Abilene Reporter-News, The (Newspaper) - September 30, 1974, Abilene, Texas                                Abilene porter "WITHOUT OR WITH OFFENSE TO FRIENDS OR FOES WE SKETCH YOUR WORLD EXACTLY AS IT Byron 94TH YEAH, NO. 105 PHONE 673-4271 ABILENE, TEXAS, 79604, MONDAY EVENING, SEPTEMBER 30, PAGES IN THREE SECTIONS Price 15 Cenls Associated Prtit (A By ELLIE IIUCKER 'Improper Address' Delays Delivery Q. M'c luive a new deal at Ihe post office Ihe labels on first class mail that read, "delayed due lo Improper address." Let me just use the Report- er-News as an example. Suppose I have no knowledge oi your post office hox lieinE number 30. If I elect to consult (be. phone directory I find that your street address is listed 1IH) Cy- press. Would that he an improper ad- dress? A. Well. yes. According to Ihe post of- lice our physical location is not llic same as our mailing address. If a business in- structs the posl office to have mail put in a post office box [lien lu's mailing address is Jiot liis slreel address. How does one know all this in advance? "It's up to the company to notify their says Mel Layne at the post office. The mail will, of course, eventually reach the bos but in most cases it's delay- ed 2-1 hours because it's first sent to the carrier who makes street deliveries, who sends it to the man who looks up correct box numbers, then on Ihe the. box section. The "delayed" notation, says Layne, is like that 2x4 used to nil llie mule over the head. It gels your attention. Q. How come Miss Teenage, Abilene Is from Colorado City? A. because Colorado City is part o( the local Dr. Pepper distribution area and Dr. Pepper sponsors the pageant. The Abilene contest encompasses 26 counties all those in the Dr. Pepper distribution area. We could even have a Miss Abilene from Del Rio as the Abilene Dr. Pepper Bot- tling Co. reaches Iliat far. Once a girl entered our pageant from Mineral Wells which is practically next door to Fort Worth but isn't in the Fort Woilli Dr. Popper distribution area. Q. IVhy did KORQ-FM replace Is KOItQ a 21 hour sta- tion? A. Nope and it didn't replace KNIT. KNIT is most definitely still among the living, 103.1 on your dial. KORQ operates at 100.7 from ill Hie morning till midnight. Within three or four months it will begin programming 2-1 hours a day. Q. A group of devoted Elvis fans have drawn up a proclamation pro- claiming Oct. 9 as Klvis Presley Day. The mayor Is going lo sign it and now the only problem is gelling the procla- mation to Khis. fl'e need Col. Tom Parker's address. A. Col. Parker is going to be reading Abilene mail for Uie next decade. Surely people have called for his address. Write Parker at Box 417, Memphis, Ten- nessee. Q. I had my son's picture made by Lynn's Studios at Wcslgalc. It was raining and our family was sick with the flu (be day we were (o pick them up so we wcn( the next day. No one at Weslgate knew anything about the whereabouts of the pictures There's no address on the slip of pa- per (hey gave us. We'd appreciate any help. A. Lynn's Sludios operates out o! Big Spring but a representative will relurn to Weslgate Mall Oct. 3 and 4. Drop the company a note (Box 2392, zip 79720) and your pictures will bo sent with the rep. He was here only two days on his last visit, but (lie Weslgate Merchants Associa- tion president assured us the studio is reputable, reliable and was thoroughly checked out by the Belter Business Bu- reau. Address qircstions lo Action Line, Box ,10, Abilene, Texas 79604. Names will not be used but must be signed and addresses givrn. I'lease inclnde tele phone numbers of possible. fc. Contraband In Closet Okay Guns, knives, marijuana and narcotic paraphernalia. Those ore just a few of the items Mrs. H. Don Rodgers found recently when she cleaned out her closet. But it's alright: she's official court reporter for the 42nd District Court, and all that contraband is evi- dence from old criminal coses. Story, Pg. 1-B. Amusements.............6B Bridge 1 )A Business Mirror 9A Classified -4-8C Comics 78 Horoscope 4B Patients Objluories Socrts............ To Your Good Hcalih TV Lot] TV Scout Women's News 3A 9C 1-3C IIA 6B 63 Great Gobbler Gallop Paycheck, a fleet-Cooled lurkcy from Worlhirvgton, Mirin., is off to a good start ahead of. Ruby Begonia 11, of- Cuero, Tex., jp Uie final heat of. the Great Gob- bler Gallop. Paycheck lost Sunday's race at but went home With the Travel- ing. Turkey Trophy of Tumultuous Triumphs 'because of better for Ihe tworlicat race. Ruby Begonia II, s lauds flat-fooled (right.) as-Dennis.Van-Becst urges Paycheck on with a noisy tambourine. (AP Wircphoto) Portuguese Chief Quits LISRON, Portugal (AP) Gen. Antonio de Spinola re- signed as president of Portu- gal today, claiming he was powerless lo prcpenl Uie coun- try's slide into chaos and an- archy. The Junta of National Salva- tion, comprising Ihe military rulers who overthrew Ihe heirs of the Salazar dictatorship last April, quickly appointed as Spinola's successor Gen. Fran- cisco Costa Gomes, long con- sidered Ihe president's lop as- sistant in the junta. Spinola resigned after left- ists forced his rightist support- ers to cancel a weekend rally in the general's honor. But Ihe underlying causes of Spinola's departure were basic disa- greements with Hie left over Ihc pace with which reforms were being introduced in post-revolutionary Portuguese society. His departure removed Uie Truant Crackdown Pledged in Boston BOSTON (AP) School officials have vowed lo crack down on truancy as Ihe racial- ly troubled Boston school sys- tem enters its I bird week of court-ordered desegregation. "Meanwhile, a n t i b u s i n g- lorces planned a march and black leaders scheduled a ral- ly for today. The Boston School Depart- rienl, on orders from Stale Education Commissioner Ore- gory Anrig, began cracking down on absenteeism. John R. Conkley of the de- partment's Educational Plan- ning Center said 29 of Ihe 32 attendance officers will be "concentrating on the identifi- cation of students who are ab- sent and consultations wilh parents who may be advising their children lo slay out of school." Since classes opened Sept. 12, about of Hie city's pupils have been stay- ing out of classes. According to school officials, this is about four times the. usual number. A while pupil boycott lias been most successful in Ihc predominantly Irish South Boston area. Coakley said, "If we exclude 10 or so South Boston schools, citywide attendance is over 60 per cent and there is a closc- lo-normal absence rate in most parts of Ihe city." The Hoslon Sunday Globe said -antibusing leaders have renewed boycott plans nnd will sock a 2-i per cent absen- tee rale next Friday in con- junction with a one- day protest of couri ;dcral desegregation in several cit- ies. In the first 12 days of school intergration. police and school officials said 25 persons have been injured and 72 arrested, 61 of them while. Last week U.S. District Judge W. Arthur Garrity stepped up to Dec. 1C Ihe deadline for submission of a permanent desegregation plan and named Mayor Kevin II. While a codefciidanl in tlie integration case brought by 'black parents and their chil- dren against the school sys- tem. last prominent conservative from the' six-months-bid gov- ernment.. "I cannot and will not take part" in a "berayal of Ihe spirit of the movement" that brought Ihe military to power, Ihe general de- clared in a national telecast. He said part of that spirit was a commitment to "har- mony among all political be- liefs" and added: "This har- mony will never he possible when on one hand (lie de- clared chiefs of some political parties make appeals lo good sense and on the olher hand respective aclivc groups choose HIP, palh of psychologi- cal warfare, through the big news media and even through violence in flagrant negation of liberty." "I lir.d myself facing evi- dence that the program of (he movement of the armed forces is developing in a direction that would result in its own neutralization in a climate of a reversal of moral standards within which true democracy and liberty are Spinola said. He charged that there has liccn a "systematic stirren- rtcr" to "reforms carried out in a maniacal way" which threatened the capacity of the Portuguese people lo define Iheir "democratic institu- tions." Order Leaves Five In Cover-Up Trial WASHINGTON (AP) U.S. District Judge John J. Sirica today ordered a separate Wat- ergate cover-up trial for for- mer White House aide Gordon Klrachaii. The order leaves five de- fendants to face charges in the main cover-up trial scheduled to begin Tuesday. Slrachan's lawyer, John M. Bray, told reporters as he left the'U.S. District Courthouse today, "we've been severed from Ihe cover-up case.'1 The action has been request- ed by Special Prosecutor I.con Jaworski. Sirica also was to rule today on whether he will allow typed transcripts to be used along with some 33 presi- dential tapes the prosecution wants as evidence at the (rial scheduled to start Tuesday. A separate request from Slrachan that the conspiracy, obstruction of justice, and per- jury charges against him be dismissed was denied prejudice by Sirica. The fact [lint the fnolion was denied "without prejudice" means Slraclian can raise the issue again later. The separate trial for Slra- chan is based upon a special legal problem. The one-time personal assistant to White House chief of slaff II. It. Haldeman claims Ihe evidence used to indict him is tainted. Slrachan's attorney has said Slraclian was promised im- munity from prosecution in exchange for testimony before a Watergate grand jury. In a series of appeals, Bray also said his client's testimony before Ihe Senate Watergate Committee was also improper- ly used to obtain the indict- ment. Two U.S. Court of Appeals judges, while refusing lo dis- Sloyings Solved Following Suicide BOZEMAN. Mont. (AP) Four unsolved slayings cover- ing a span of more than seven years apparently were solved when a 25-year-old handyman admitted tlie killings and then committed suicide in his Gal- latin County jail cell, officials .say. County Atlv. Thomas A. Ol- son said'David G. Meirhofci" of Manhattan, a rural Mon- tana community ot about 800, was found hanged Sunday morning. He said Mcirhofer confessed earlier to the widely publi- cised slaying of Susan 'Jaeger, 7, of Kannington Hill, Mich., a Manhattan woman and two youths. Meirhofcr was arrested Fri- day and charged with kidnap- ing and homicide in the deaths of the Jaeger girl and Sandra Dykman Smallegan. 19. After the suicide, District Court Judge W. Lcsslcy impounded Ihe transcripts of Meirhofer's confession and is- sued an order continuing a lid of secrecy he had clamped on the case at the time of the arrest. Mrs. Smallegan was the last of four 'victims in unsolved slayings in Gallntin County. She disappeared Feb. 8 after a basketball game in Manhat- tan. Susan Jaeger, daughter of Mr. and Mrs. William Jaeger, was taken from a lent June 25, 1973, at a state park where the Gallalin, Madison and Jef- ferson rivers' flow into the Missouri River.' The family said Susan was sleeping in a tent with her older sister and two brothers. The county attorney said Mcirhofer also confessed to the previously unsolved mur- ders of two Manhattan chil- dren. Bernard Poelnian, 13, and Michael nancy, 12. Olson said the tape-recorded statement was witnessed by KBI Special Agent B. II. Dun- bar. Meirhofer's court-appoint- ed lawyer, Douglas Dasinger, also was present. The Poclman boy was cut down by gunfire March 19, 1357, PS he was climbing on a river bridge near Three Forks few miles from the Jaeger campsite at Three Forks Slate Park. Raney, a Boy Scout'-'cainpcd in the same campground from which Susan Jaeger-ymished, was stabbed and beaten while sleeping in a lent May 5, 1368. lie died two days later in a Billings hospital. Authorities said Mcirhofer was arrested after FBI agenls compared a recording of Ms voice wilh a series of recorded telephone calls to Ihe Jaeger family in Michigan. Olson said Mr. and Mrs. Jaeger both identified Meirho- fer's voice as the voice of the man who had placed calls de- manding ransom money. miss Ihe charges against Slra- chan acknowledged lhat his le- gal argument has merit. In his order, Sirica said there is not enough time to resolve the legal'problems pe- culiar to Stracha'n's case be- fore the trial begins. Outside Ihe U.S. District Courthouse, Rvay said he re- garded Sirica's order as a le- gal victory. There was no indi- cation when Slrachan's sepa- rate trial might begin. The main cover-up trial is expected lo last at least three months, and a separate trial for Strachan is unlikely before that ends. The others scheduled to tried are: Former Atty. Gen. John N. Mitchell; former chief of staff H.R. Hnldeman; former Nixon domestic counselor John D. Ehrlichman; and .two men who worked for Nixon's re- election commit as- sistant Atty. Gen. Robert C. Mardian and committee law- yer Kenneth W, Parkinson. All are charged with con- spiracy to obstruct justice by attempting lo keep investiga- tors from learning who was responsible for the June-1972- Watergate -break-in and- who knew about it; The grand-jury that indicted the men last March 1 also vot- ed to name then-President Nixon has been subpoenaed asibjoth; a prosecution and de- fense witness but his health has put his appearance.at the in doubl. Potential jurors will be questioned extensively by Siri- ca lo uncover airy, pofential bias and the selection process is expected to take up to: a week, or even longer- Questioning of potential Ju- rors, will begin in the large ceremonial courtroom on the sixth floor of the court house at a.m. EOT Tuesday- Af- ter 12 jurors and six alter- nates are chosen the trial .will move to Sirica's much smaller courtroom, where 175 sets of earphones have been installed for listening lo the tapes. Mother Nature Makes Roundup Contribution Mother nature made her contriailion Monday morning in (he form of a clear sky and warm temperatures for the West Texas C a 111 e m e n 's Roundup for Crippled Chil- dren. More lhan 210 head of cattle had been checked in by early Monday morning for the 1 p.m. sale and approximately 100 heart more had been pledged for sale at a later date. Outstanding buys for the sale included a sire bull from Ihe fJ-Bar Ranch at Cypress, Tex., n Ib. Charolais and several polled hcrefords. Cat- He hnd been donaled for Ihe annual benefit sale from as far south as South Texas and as far north as Oklahoma and Ihe Texas Panhandle. Several head of cattle were not picked up in Ihe Dig Bend Caribbean Gunmen Demand Pullback Ry IKH FI.ORES Associated Press Writer SANTO DOMIW.O, Domini- can Republic (AP) U.S. diplomat Diirbiira Hutchison was reported in good spirits but uncomfortable today in- side Ihe sweltering Venezuelan Consulate where six lef.'st ter- rorists held her and five olher persons hoslagc under threat of dcalh. Early today Ihe gunmen de- manded lhat'policc and troops pull back from tlie two-slory stucco building within two hours, but the government did not comply and Ihe deadline passed without any evidence of hostile action by the terror- ists. "Miss Hutchison has not been maltreated, is good spirits anil is bc'uif Ul led as well as she can under the con- .said U.S. Ambassa- dor Robert A. Hiirwilch. "But she is not comfortable." Miss Hutchison, director of the U.S. Informalion Service in Ihc Dominican licpiiblic, Venezuelan Consul-General Je- sus dc Gregorio and the. others were seized Friday and threat- ened with death unless Ihc ter- rorists got million and safe conduct (n Cuba or Mexico fov thcrnsclvcs and 37 Dominican prisoners. The government re- jected all Ihc demands oxecpl transportation out of the coun- try for the terrorists. On Saturday, Ihe govern- ment cut off the consulate's 1 electricity, which in Uivn shul down the air conditioning and water pumps. The lure inside the has ranged between 90-95 degrees, and the gunmen have refused lo open the windows, appar- ently afraid Hie hostages would try to escape. On Satur- day, one hoslagc leaped lo freedom from a second-floor window. Ilurwilch, who needed a shave and spent a sleepless night, lold newsmen after con- ferring with police lhat mat- Iresses would bo taken into the building soon. "We have been reviewing some of Ihc measures lo make them more comfortable in there and [his is one of (he things we came up he suid. Asked about proirross in ne- gotiations to free the captives, he said: "I wish I could something Uuf IA but my inability lo is only over the concern for Miss Hutchison and the others." lie said Ihe Dominican gov- ernment has "primary respon- sibility" in any negotiations, and lhal he was "hopeful [or a peaceful solution." Archbishop Hugo Polanco, Ihe only person lo enter the consulate Sunday, said Ihe guerrillas asked lhat a negoti- ating commission be set up, "but the Dominican govern- ment has not agreed to act upon thai request." The six hostages and their captors got their first food and drink in hours Sunday when Ihe archbishop look snndwich- cs and soft drinks inlo Ihc consulate. Police sources said the government had agreed lo Ihc.delivery of fooil and f-jhcr necessities twice a dny. r area, due to recent torrential rains and impassable ranch roads. Prospective buyers who looked the "merchandise" over Sunday afternoon had fa- vorable reactions, Charlie Morris, chairman of this year's roundup, said Monday morning. Perfect Autumn Days Predicted Bright, mild days and cool nights under a harvest moon were predicted by National Weather Sen-ice forecasters Monday morning. Weatherman Frank Cannon said a high pressure eel] locat- ed over Texaricana is appar- ently determined lo keep Abi- lene weather fair ant! cool, at least through Tuesday. Kven the threat of an ap- proaching cold front has di- minished, Cannon said. "IT LOOKS AS though it is going to be prelty weak when it gels he said, adding lhal Ihe area should experi- ence Ihc cooler temperature.! behind the front. But there should he no cloud cover and "certainly no pre- cipitation." he said. The high temperature Sun- day was 76, he added. The low temperature, 47, was six de- grees short of a 1D72 record. WEATHER U.S. DEPARTMENT OP NriiorM) Wdtncr Scrvici (WMlher Mo. 1 A) ABILENE: AMD VICINITY radlui) Continued fair and mlfrf of- leJTWDni orxl coal nlflhli Hiroogh Tuei- dav. LioM and variable wlndi, Hlflh thlt oltcrnoon nror 80, Low fpnlpTil upfwr High m 1M m'driii illfih orrJ ro.v far 14 houn t n.rn.: Jt and 41. High ond tgmi lilt VMCi N V. Tm Sunme today: iMfeMj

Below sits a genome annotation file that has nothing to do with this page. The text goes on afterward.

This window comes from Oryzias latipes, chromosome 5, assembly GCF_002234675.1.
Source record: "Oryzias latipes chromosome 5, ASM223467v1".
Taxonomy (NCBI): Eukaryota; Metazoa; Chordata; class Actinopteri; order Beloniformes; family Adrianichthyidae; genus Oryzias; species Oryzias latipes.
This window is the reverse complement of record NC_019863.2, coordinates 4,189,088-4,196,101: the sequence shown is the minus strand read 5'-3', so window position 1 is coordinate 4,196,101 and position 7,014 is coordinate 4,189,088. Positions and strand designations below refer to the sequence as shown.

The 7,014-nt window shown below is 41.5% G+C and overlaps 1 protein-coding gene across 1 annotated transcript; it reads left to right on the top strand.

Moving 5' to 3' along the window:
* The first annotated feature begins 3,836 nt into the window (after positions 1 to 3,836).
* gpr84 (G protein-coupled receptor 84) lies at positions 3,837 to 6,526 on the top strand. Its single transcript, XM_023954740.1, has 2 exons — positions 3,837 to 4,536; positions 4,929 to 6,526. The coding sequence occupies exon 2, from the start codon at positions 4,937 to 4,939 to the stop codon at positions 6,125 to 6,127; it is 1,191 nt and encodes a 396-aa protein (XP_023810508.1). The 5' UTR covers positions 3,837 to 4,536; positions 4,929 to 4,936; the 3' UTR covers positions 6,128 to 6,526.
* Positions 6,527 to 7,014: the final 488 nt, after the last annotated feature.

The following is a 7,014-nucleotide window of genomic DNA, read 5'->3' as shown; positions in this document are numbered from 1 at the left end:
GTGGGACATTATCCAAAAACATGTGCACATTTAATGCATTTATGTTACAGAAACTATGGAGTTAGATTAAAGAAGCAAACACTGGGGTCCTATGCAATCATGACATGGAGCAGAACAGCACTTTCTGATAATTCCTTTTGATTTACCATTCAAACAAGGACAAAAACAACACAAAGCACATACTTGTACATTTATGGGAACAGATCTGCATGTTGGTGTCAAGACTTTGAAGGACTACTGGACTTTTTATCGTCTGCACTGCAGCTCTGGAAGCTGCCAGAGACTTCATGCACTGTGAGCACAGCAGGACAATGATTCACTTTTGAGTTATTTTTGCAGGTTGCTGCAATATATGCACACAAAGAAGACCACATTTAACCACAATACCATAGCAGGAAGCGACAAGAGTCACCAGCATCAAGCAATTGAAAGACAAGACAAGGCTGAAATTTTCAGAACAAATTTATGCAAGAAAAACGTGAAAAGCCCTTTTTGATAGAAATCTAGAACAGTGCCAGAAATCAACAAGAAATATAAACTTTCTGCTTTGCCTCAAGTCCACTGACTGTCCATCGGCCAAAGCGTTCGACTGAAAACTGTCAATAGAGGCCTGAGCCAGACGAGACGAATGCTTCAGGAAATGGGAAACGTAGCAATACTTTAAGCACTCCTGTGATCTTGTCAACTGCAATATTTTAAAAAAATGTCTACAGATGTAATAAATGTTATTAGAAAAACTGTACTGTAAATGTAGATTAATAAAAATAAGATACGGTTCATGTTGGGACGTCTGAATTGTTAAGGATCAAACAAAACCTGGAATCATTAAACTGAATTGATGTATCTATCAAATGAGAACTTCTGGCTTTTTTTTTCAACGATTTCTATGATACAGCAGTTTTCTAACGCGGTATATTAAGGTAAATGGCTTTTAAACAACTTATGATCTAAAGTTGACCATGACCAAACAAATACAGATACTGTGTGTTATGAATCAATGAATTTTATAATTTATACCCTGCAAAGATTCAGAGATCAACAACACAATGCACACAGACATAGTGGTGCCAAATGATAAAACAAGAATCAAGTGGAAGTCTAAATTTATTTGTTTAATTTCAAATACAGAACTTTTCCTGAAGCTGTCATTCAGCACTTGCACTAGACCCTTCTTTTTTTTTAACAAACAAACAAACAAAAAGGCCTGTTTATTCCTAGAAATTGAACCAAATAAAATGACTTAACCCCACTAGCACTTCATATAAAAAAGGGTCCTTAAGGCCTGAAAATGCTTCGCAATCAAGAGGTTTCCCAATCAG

From 1607 To The Present